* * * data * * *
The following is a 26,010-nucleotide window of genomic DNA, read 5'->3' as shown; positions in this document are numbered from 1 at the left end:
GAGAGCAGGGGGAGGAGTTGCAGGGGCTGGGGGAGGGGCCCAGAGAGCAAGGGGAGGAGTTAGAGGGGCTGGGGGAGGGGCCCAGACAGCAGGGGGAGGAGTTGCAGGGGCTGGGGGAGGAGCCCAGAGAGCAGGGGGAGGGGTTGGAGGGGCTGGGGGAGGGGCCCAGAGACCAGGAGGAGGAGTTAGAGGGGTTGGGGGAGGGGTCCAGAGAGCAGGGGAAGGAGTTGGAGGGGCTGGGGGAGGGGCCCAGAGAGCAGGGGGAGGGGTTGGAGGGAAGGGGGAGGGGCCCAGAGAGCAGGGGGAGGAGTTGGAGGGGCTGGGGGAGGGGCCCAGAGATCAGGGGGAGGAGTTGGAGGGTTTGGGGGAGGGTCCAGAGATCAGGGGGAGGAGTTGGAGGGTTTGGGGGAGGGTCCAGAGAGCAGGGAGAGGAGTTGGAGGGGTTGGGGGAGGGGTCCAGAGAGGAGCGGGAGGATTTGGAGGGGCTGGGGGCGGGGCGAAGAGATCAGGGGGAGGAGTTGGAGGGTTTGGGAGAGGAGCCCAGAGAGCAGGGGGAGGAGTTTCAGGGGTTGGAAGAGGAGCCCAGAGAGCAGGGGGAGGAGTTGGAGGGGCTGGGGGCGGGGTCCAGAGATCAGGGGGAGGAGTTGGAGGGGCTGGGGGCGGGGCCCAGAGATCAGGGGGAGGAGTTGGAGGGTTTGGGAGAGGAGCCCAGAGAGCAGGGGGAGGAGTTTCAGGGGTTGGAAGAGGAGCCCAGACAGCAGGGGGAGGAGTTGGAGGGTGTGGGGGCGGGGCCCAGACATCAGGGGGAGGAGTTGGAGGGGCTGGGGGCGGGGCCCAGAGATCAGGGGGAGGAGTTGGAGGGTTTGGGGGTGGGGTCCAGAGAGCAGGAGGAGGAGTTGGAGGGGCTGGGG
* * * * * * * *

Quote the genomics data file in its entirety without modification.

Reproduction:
The following is a 26,010-nucleotide window of genomic DNA, read 5'->3' as shown; positions in this document are numbered from 1 at the left end:
GAGAGCAGGGGGAGGAGTTGCAGGGGCTGGGGGAGGGGCCCAGAGAGCAAGGGGAGGAGTTAGAGGGGCTGGGGGAGGGGCCCAGACAGCAGGGGGAGGAGTTGCAGGGGCTGGGGGAGGAGCCCAGAGAGCAGGGGGAGGGGTTGGAGGGGCTGGGGGAGGGGCCCAGAGACCAGGAGGAGGAGTTAGAGGGGTTGGGGGAGGGGTCCAGAGAGCAGGGGAAGGAGTTGGAGGGGCTGGGGGAGGGGCCCAGAGAGCAGGGGGAGGGGTTGGAGGGAAGGGGGAGGGGCCCAGAGAGCAGGGGGAGGAGTTGGAGGGGCTGGGGGAGGGGCCCAGAGATCAGGGGGAGGAGTTGGAGGGTTTGGGGGAGGGTCCAGAGATCAGGGGGAGGAGTTGGAGGGTTTGGGGGAGGGTCCAGAGAGCAGGGAGAGGAGTTGGAGGGGTTGGGGGAGGGGTCCAGAGAGGAGCGGGAGGATTTGGAGGGGCTGGGGGCGGGGCGAAGAGATCAGGGGGAGGAGTTGGAGGGTTTGGGAGAGGAGCCCAGAGAGCAGGGGGAGGAGTTTCAGGGGTTGGAAGAGGAGCCCAGAGAGCAGGGGGAGGAGTTGGAGGGGCTGGGGGCGGGGTCCAGAGATCAGGGGGAGGAGTTGGAGGGGCTGGGGGCGGGGCCCAGAGATCAGGGGGAGGAGTTGGAGGGTTTGGGAGAGGAGCCCAGAGAGCAGGGGGAGGAGTTTCAGGGGTTGGAAGAGGAGCCCAGACAGCAGGGGGAGGAGTTGGAGGGTGTGGGGGCGGGGCCCAGACATCAGGGGGAGGAGTTGGAGGGGCTGGGGGCGGGGCCCAGAGATCAGGGGGAGGAGTTGGAGGGTTTGGGGGTGGGGTCCAGAGAGCAGGAGGAGGAGTTGGAGGGGCTGGGG